I’ll tell you what makes me want to knock a thousand heads together: American evangelicals, in sackcloth and ashes, wailing that Thank-you-Jesus-for-President-Trump Christians are the last straw. Earth to American evangelicals: evangelical Americans have been building a haystack of alternative theology (as in “alternative facts”) for my entire adult life, a rick so enormous that by the Reagan presidency astronauts could have seen it from the moon. The trajectory is hardly a quelle-surprise: what began with “The Apostasy of Billy Graham” (the working title of a book on Nixon’s Hananiah that William Stringfellow had planned to write) reaches its nadir in the religious nihilism of Trump’s court toady Franklin.
Would someone please tell Christians who police the boundaries of their communities that faith is supposed to be the trigger of ecclesial fusion, not fission?
Doing theology takes time. Some of the time is for research and writing, of course. Most of the time, however, is for prayer. At least it is if you’re doing it right.
Prosperity Gospel market update on Revelation 1:8a: “‘I am the Alpha but not the Omega; rather I am the 1942 Rolex Chronograph,’ says the Lord God Almighty.”
And Pilate said, “How do you plead, guilty or not guilty?” The cuffed Christ replied, “Er, both.” “Ah,” the procurator smirked, “the old PS defence.”
“Whose side is God on?” we are tempted to ask in all kinds of conflicts, but his answer is always the same: “Not yours.”
Grief cuts us adrift. The tides of time take most people back to shore. Lifeboats may retrieve others. But some continue to drift, drift, drift out to a bleak and pitiless sea.
Saturday, 4 February 2017
Anyway these are the texts that we'll be reading:
- "The New World in the Bible" and "The Word of God as the Task of Theology", from The Word of God and Theology, translated by Amy Marga
- Barth, Epistle to the Romans, translated by E. C. Hoskyns
- Barth, On Religion: The Revelation of God as the Sublimation of Religion, translated by Garrett Green (this is a section of Church Dogmatics that was newly translated and published separately as a funky little paperback)
1 Revelation: "The New World in the Bible"
2 Dialectical theology: "The Word of God as the Task of Theology"
3 A new approach to scripture: Epistle to the Romans, prefaces (all of them!)
4 The night of sin: Epistle to the Romans, chapter 1
5 God's faithfulness: Epistle to the Romans, chapter 3
6 The new human being: Epistle to the Romans, chapter 5
7 Judgment on religion: Epistle to the Romans, chapter 7
8 Judgment on the church: Epistle to the Romans, chapter 10
9 Revelation and religion: On Religion, chapter 1
10 The sin of religion: On Religion, chapter 2
11 The justification of religion: On Religion, chapter 3a (pp. 111-44)
12 Christ and the Christian religion: On Religion, chapter 3b (pp. 144-66)
Students will be required to write a first paper exploring one particular chapter from the Romans commentary, and a second paper that explores one of the larger themes in these texts.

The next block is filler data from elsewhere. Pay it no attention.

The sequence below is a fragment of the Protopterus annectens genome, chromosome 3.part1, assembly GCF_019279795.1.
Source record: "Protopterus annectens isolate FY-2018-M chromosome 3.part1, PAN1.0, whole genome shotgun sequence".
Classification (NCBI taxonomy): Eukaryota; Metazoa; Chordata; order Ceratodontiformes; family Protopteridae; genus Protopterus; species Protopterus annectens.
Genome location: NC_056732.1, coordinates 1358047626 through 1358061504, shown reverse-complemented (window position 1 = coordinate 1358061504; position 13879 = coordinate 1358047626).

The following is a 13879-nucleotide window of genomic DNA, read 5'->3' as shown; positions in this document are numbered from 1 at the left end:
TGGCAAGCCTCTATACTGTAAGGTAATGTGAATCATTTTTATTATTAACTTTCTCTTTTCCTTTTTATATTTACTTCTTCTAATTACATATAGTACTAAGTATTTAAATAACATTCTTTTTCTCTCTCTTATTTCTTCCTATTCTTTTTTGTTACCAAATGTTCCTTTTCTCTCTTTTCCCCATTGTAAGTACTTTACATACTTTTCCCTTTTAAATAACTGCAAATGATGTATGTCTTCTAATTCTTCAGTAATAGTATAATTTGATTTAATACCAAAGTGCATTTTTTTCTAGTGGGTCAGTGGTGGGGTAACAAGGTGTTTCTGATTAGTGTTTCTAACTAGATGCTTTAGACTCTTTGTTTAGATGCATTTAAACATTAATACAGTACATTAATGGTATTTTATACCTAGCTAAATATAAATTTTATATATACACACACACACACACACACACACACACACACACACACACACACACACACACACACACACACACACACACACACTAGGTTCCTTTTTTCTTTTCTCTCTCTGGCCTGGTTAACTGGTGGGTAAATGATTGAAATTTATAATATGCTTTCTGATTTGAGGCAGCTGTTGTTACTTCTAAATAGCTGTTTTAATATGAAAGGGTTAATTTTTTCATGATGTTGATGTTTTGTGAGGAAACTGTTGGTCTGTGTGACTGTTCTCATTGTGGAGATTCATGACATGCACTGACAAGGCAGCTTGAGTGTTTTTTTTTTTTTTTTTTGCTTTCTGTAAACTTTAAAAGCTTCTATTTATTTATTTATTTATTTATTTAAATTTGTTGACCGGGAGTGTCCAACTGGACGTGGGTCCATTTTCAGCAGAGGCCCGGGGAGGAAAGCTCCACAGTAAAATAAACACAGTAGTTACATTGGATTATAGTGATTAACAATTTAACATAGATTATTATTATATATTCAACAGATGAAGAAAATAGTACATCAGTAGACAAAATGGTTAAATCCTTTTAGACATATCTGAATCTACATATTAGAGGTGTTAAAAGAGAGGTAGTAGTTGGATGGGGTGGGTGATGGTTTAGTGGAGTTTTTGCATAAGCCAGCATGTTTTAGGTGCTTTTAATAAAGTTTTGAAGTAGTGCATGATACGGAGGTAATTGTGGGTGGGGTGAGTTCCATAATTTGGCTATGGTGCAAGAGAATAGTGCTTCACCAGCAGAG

If anybody from the Sydney area would like to come along and join us, the seminar will be on Tuesday afternoons, commencing early March. Non-fee-paying audit participants are always welcome!
Wednesday, 1 February 2017
Professor Holland, my friend explained, was a little eccentric. He had studied music and medicine. He had a doctorate in mathematics. When he turned to theology he wrote a huge dissertation on Athanasius. When the thing had swollen to nearly 1400 pages, his supervisor commanded him: "Angus, do not write another word or comma. If you need to, just stop in the middle of a sentence."
He was famous on campus for his mathematical genius, his staggering memory, and his lack of social skills. He could recall the weather on any day of his life. If you named any date in history, he could instantly tell you which day of the week it was. Before any lecture he would glance up at the students seated in front of him and announce the percentage of total attendance to three or four decimal places. For example, if 3 of the 17 students were absent from the Barth seminar, he would begin by remarking: “Good morning. I see we have an 82.3529% attendance today.”
Did he recognise any of his students? Did he know their names? They never knew. If you greeted him in the corridor – “Good afternoon, professor!” – he would stop, furrow his brow, look earnestly in your direction, study some fixed point on the wall somewhere above you, then walk off in the opposite direction without saying a word.
The students always suspected him of performing parallel calculations during his lectures. They wanted to prove it. So they went one day to the department of mathematics and asked for an exceedingly complicated equation. A professor of mathematics wrote it out for them. Before class they filled the blackboard with the equation. Professor Holland walked in. He stood a moment and looked at the board. He took the eraser and cleaned the board. He talked uninterrupted for two hours about Greek patristic theology. When the class finished he turned, wrote the answer on the board, and walked out.
He had a curious habit of jangling the coins in his pocket when he prayed. It was distracting. He would be giving a long extemporaneous Presbyterian prayer during the chapel service, and you would see his hand in his pocket and you would hear the jingle of coins. What was he doing down there? Was there a rosary in his pocket? Was he playing with himself? The students asked one of the other lecturers about it. “His loose change,” he said. “He counts it when he prays.”